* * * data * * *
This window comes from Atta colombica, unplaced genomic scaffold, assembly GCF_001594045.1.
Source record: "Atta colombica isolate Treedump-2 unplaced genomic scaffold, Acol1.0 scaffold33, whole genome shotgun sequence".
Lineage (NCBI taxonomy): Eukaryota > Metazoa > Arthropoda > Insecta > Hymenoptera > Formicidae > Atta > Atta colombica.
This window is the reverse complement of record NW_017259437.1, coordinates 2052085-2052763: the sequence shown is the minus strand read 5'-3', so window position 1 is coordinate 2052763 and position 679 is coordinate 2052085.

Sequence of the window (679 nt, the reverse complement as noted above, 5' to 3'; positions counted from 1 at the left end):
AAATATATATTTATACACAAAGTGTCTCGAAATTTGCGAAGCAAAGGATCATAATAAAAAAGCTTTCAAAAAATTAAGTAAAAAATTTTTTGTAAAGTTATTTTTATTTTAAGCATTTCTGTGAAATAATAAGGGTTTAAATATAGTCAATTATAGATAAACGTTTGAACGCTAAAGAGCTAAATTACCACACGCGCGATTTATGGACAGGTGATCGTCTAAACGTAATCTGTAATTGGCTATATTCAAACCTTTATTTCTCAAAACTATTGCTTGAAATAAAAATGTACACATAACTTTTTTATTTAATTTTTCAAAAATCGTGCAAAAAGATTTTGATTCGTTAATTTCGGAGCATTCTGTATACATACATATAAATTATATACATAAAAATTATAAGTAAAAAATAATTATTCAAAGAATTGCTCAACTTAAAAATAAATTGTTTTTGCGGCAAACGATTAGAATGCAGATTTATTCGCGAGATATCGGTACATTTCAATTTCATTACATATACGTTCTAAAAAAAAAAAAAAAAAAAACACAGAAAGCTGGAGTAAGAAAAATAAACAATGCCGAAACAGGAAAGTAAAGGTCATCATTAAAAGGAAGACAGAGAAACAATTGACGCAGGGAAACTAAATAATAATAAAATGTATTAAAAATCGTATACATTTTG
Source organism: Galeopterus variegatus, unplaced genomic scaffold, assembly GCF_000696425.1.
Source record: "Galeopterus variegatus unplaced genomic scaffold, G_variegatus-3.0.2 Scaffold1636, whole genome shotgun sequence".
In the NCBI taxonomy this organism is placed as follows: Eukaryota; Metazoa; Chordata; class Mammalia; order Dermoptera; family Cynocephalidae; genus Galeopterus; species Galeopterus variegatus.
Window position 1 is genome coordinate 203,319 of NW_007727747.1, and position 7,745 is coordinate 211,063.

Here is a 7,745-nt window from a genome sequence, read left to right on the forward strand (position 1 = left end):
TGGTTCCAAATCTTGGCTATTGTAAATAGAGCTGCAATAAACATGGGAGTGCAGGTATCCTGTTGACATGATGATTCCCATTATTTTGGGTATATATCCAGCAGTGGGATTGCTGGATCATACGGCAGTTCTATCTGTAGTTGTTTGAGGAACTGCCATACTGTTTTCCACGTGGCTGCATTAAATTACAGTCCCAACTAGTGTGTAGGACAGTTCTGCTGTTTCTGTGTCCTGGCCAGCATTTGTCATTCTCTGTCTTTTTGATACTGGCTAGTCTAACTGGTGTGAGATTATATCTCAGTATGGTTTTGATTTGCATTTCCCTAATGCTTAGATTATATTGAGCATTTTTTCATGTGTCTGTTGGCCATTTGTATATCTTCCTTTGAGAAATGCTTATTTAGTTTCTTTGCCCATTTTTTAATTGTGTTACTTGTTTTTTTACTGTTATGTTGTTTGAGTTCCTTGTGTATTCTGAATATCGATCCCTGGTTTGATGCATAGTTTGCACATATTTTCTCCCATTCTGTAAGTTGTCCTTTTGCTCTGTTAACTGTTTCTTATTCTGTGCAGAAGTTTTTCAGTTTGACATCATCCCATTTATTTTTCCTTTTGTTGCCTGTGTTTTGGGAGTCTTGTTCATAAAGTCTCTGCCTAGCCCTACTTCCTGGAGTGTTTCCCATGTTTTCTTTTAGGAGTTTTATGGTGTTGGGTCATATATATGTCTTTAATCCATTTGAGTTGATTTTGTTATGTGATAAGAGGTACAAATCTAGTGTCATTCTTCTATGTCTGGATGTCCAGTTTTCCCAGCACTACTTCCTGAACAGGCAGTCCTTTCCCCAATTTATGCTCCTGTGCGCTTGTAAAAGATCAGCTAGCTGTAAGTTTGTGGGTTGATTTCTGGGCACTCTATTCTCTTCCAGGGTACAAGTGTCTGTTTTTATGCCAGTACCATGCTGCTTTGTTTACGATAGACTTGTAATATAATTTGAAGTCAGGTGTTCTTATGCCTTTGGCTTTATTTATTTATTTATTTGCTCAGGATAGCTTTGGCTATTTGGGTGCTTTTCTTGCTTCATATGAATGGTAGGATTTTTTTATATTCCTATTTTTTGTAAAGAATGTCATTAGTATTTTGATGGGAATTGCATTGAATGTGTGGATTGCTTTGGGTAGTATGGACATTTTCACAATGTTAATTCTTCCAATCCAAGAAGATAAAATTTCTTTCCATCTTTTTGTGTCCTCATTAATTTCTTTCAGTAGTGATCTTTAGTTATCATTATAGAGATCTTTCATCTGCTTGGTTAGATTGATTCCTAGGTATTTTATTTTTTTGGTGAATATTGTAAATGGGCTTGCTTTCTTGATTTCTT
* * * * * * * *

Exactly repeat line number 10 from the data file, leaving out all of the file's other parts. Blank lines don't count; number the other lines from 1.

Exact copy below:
Window position 1 is genome coordinate 203,319 of NW_007727747.1, and position 7,745 is coordinate 211,063.